The Danger of Falls and How Hearing Aids Can Help

Senior woman fell down and is sitting on carpet and touching forehead with hand

When you’re a kid, falling is just a part of life. Wiping out on your bike? Not unusual. Getting tripped up when sprinting across the yard. Also rather normal. Kids are very limber so, no big deal. They rebound quite easily.

As you grow older though, that becomes less and less true. The older you get, the more concerning a fall can be. One reason for this is that bones break easier and heal slower when you’re older. Older individuals tend to spend more time lying on the floor in pain because they have a harder time getting back up. Because of this, falls are the number one injury-related cause of death in individuals older than 65.

That’s why tools and devices that can reduce falls are always being sought out by healthcare professionals. New research appears to indicate that we may have found one such device: hearing aids.

Can hearing loss cause falls?

In order to figure out why hearing aids can help avert falls, it helps to ask a relevant question: is it possible that hearing loss can raise your chance of having a fall? It appears as if the answer may be, yes.

So why does hearing loss increase the risk of a fall for people?

There’s not exactly an intuitive link. After all, hearing loss doesn’t directly influence your ability to move or see. But it turns out there are certain symptoms of hearing loss that do have this type of direct impact on your ability to get around, and these symptoms can result in an increased danger of falling. Here are a few of those symptoms:

  • Your situational awareness is impaired: You may not be capable of hearing the sound of your neighbor’s footsteps, the barking dog next door, or an approaching vehicle when you have neglected hearing loss. Your situational awareness might be substantially affected, in other words. Can loss of hearing make you clumsy in this way? Well, in a way yes, daily activities can become more dangerous if your situational awareness is compromised. And that means you might be a little bit more likely to accidentally bump into something, and have a fall.
  • Depression: Untreated hearing loss can result in social isolation and depression (not to mention an increased danger of dementia). You are likely to stay home a lot more when you’re socially separated, and tripping dangers will be all around without anybody to help you.
  • Loss of balance: How is your balance impacted by hearing loss? Well, your inner ear is extremely important to your total equilibrium. So you may find yourself dizzy, experience vertigo, and lose your balance when hearing loss impacts the inner ear. In other words, you have a tendency to fall more often.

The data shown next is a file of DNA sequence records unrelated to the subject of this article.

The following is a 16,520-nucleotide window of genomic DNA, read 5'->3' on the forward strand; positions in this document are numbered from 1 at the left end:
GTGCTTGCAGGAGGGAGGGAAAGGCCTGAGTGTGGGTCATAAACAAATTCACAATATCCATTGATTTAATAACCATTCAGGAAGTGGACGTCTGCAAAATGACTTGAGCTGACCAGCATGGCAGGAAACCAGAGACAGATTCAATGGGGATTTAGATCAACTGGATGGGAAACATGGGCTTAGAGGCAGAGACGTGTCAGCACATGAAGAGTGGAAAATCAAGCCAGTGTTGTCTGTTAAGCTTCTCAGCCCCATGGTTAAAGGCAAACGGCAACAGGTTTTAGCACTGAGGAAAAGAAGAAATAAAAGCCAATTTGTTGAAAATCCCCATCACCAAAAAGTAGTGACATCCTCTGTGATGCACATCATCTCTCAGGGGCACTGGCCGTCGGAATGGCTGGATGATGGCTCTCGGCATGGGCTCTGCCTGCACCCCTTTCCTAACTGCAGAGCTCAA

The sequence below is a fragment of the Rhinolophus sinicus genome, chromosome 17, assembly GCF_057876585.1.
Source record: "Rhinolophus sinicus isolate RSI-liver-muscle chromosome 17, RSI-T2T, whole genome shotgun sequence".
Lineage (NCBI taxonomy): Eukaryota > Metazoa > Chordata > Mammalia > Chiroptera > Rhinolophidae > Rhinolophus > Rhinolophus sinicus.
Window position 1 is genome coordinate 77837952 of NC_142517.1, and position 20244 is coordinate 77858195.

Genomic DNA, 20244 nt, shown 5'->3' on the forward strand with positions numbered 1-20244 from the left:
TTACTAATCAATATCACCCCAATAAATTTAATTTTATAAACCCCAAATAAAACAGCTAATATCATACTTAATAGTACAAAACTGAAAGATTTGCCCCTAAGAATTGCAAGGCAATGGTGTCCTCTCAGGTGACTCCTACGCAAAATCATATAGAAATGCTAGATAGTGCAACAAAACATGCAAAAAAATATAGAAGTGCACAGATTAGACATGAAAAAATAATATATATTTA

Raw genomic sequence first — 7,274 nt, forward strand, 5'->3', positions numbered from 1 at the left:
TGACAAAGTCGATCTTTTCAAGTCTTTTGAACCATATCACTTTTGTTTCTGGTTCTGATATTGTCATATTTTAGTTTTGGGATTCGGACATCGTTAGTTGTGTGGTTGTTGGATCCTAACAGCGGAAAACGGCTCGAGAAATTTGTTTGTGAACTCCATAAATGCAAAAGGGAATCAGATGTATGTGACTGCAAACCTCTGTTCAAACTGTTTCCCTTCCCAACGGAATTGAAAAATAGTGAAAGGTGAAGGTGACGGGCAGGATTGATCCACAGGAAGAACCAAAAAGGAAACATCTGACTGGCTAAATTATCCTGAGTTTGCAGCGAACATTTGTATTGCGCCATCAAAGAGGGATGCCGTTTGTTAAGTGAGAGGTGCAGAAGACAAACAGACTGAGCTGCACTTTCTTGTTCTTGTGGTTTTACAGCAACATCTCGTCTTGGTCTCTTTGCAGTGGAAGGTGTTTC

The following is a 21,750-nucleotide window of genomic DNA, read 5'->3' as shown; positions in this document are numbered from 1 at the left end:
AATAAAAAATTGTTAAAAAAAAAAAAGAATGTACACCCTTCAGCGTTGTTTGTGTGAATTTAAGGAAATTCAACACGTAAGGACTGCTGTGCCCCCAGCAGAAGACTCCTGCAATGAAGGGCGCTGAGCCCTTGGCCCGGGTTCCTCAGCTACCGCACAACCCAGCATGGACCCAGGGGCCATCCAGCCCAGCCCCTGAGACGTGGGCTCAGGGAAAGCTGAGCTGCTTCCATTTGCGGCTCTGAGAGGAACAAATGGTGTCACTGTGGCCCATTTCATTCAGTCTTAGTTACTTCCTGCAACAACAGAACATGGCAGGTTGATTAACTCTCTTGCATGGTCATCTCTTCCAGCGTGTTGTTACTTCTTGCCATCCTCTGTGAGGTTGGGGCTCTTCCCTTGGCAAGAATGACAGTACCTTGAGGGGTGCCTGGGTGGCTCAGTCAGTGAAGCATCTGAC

• High-pitched sounds get lost: When you go into an arena, you know how even if you close your eyes, you can tell you’re in a huge space? Or how you can instantly detect that you’re in a small space when you get into a vehicle. That’s because your ears are utilizing high-pitched sounds to help you “echolocate,” basically. You will lose the ability to quickly make those assessments when hearing loss causes you to lose those high-pitched tones. This can cause disorientation and loss of situational awareness.
  • Exhaustion: Your brain is working extra hard and you’re always straining when you have neglected hearing loss. This means your brain is tired more often than not. An exhausted brain is less likely to detect that obstacle in your path, and, as a consequence, you may end up tripping and falling over something that an attentive brain would have seen.

Part of the link between hearing loss and falling is also in your age. As you get older, you’re more likely to experience irreversible and advancing hearing loss. That will increase the probability of falling. And when you’re older, falling can have much more serious consequences.

How can hearing aids help reduce falls?

If hearing loss is part of the issue, it makes sense that hearing aids would be part of the remedy. And this is being confirmed by new research. Your risk of falling could be lowered by up to 50% according to one study.

The connection between staying on your feet and hearing loss wasn’t always this obvious. That’s to some extent because individuals frequently fail to wear their hearing aids. So it was inconclusive how frequently hearing aid users were having a fall. This was because individuals weren’t using their hearing aids, not because their hearing aids were malfunctioning.

The method of this research was conducted differently and perhaps more accurately. Individuals who wore their hearing aids now and again were segregated from people who used them all of the time.

So why does wearing your hearing aids help you prevent falls? They keep you less fatigued, more concentrated, and generally more alert. It doesn’t hurt that you have increased spatial awareness. In addition, many hearing aids include safety features created to trigger in the case of a fall. This can mean you get assistance faster (this is essential for people older than 65).

But the trick here is to be certain you’re wearing your hearing aids frequently and consistently.

Get your fall prevention devices today

Hearing aids can help you reunite with your friends, enjoy quality time with your loved ones, and stay connected to everybody who’s important in your life.

They can also help prevent a fall!

If you want to know more about how hearing aids could help you, schedule an appointment with us right away.

The site information is for educational and informational purposes only and does not constitute medical advice. To receive personalized advice or treatment, schedule an appointment.


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